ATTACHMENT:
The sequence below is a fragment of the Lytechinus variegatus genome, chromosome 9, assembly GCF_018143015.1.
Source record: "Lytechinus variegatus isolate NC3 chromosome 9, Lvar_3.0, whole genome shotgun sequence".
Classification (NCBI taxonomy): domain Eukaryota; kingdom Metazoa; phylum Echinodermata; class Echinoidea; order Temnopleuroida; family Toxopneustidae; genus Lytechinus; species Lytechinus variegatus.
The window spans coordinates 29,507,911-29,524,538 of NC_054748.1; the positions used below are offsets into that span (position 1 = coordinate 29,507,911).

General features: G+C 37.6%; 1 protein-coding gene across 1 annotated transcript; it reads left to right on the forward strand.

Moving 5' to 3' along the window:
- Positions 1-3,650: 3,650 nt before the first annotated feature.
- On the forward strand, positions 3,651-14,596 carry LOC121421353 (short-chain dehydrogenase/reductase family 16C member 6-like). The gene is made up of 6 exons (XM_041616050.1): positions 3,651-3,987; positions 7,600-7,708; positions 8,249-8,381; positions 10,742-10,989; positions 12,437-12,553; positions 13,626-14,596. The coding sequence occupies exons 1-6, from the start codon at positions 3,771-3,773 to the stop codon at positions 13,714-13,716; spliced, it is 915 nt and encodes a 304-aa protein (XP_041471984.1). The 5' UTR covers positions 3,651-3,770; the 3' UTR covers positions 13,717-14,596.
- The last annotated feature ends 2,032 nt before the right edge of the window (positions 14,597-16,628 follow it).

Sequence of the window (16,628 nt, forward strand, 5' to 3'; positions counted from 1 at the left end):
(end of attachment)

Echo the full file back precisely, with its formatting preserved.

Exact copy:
The sequence below is a fragment of the Lytechinus variegatus genome, chromosome 9, assembly GCF_018143015.1.
Source record: "Lytechinus variegatus isolate NC3 chromosome 9, Lvar_3.0, whole genome shotgun sequence".
Classification (NCBI taxonomy): domain Eukaryota; kingdom Metazoa; phylum Echinodermata; class Echinoidea; order Temnopleuroida; family Toxopneustidae; genus Lytechinus; species Lytechinus variegatus.
The window spans coordinates 29,507,911-29,524,538 of NC_054748.1; the positions used below are offsets into that span (position 1 = coordinate 29,507,911).

General features: G+C 37.6%; 1 protein-coding gene across 1 annotated transcript; it reads left to right on the forward strand.

Moving 5' to 3' along the window:
- Positions 1-3,650: 3,650 nt before the first annotated feature.
- On the forward strand, positions 3,651-14,596 carry LOC121421353 (short-chain dehydrogenase/reductase family 16C member 6-like). The gene is made up of 6 exons (XM_041616050.1): positions 3,651-3,987; positions 7,600-7,708; positions 8,249-8,381; positions 10,742-10,989; positions 12,437-12,553; positions 13,626-14,596. The coding sequence occupies exons 1-6, from the start codon at positions 3,771-3,773 to the stop codon at positions 13,714-13,716; spliced, it is 915 nt and encodes a 304-aa protein (XP_041471984.1). The 5' UTR covers positions 3,651-3,770; the 3' UTR covers positions 13,717-14,596.
- The last annotated feature ends 2,032 nt before the right edge of the window (positions 14,597-16,628 follow it).

Sequence of the window (16,628 nt, forward strand, 5' to 3'; positions counted from 1 at the left end):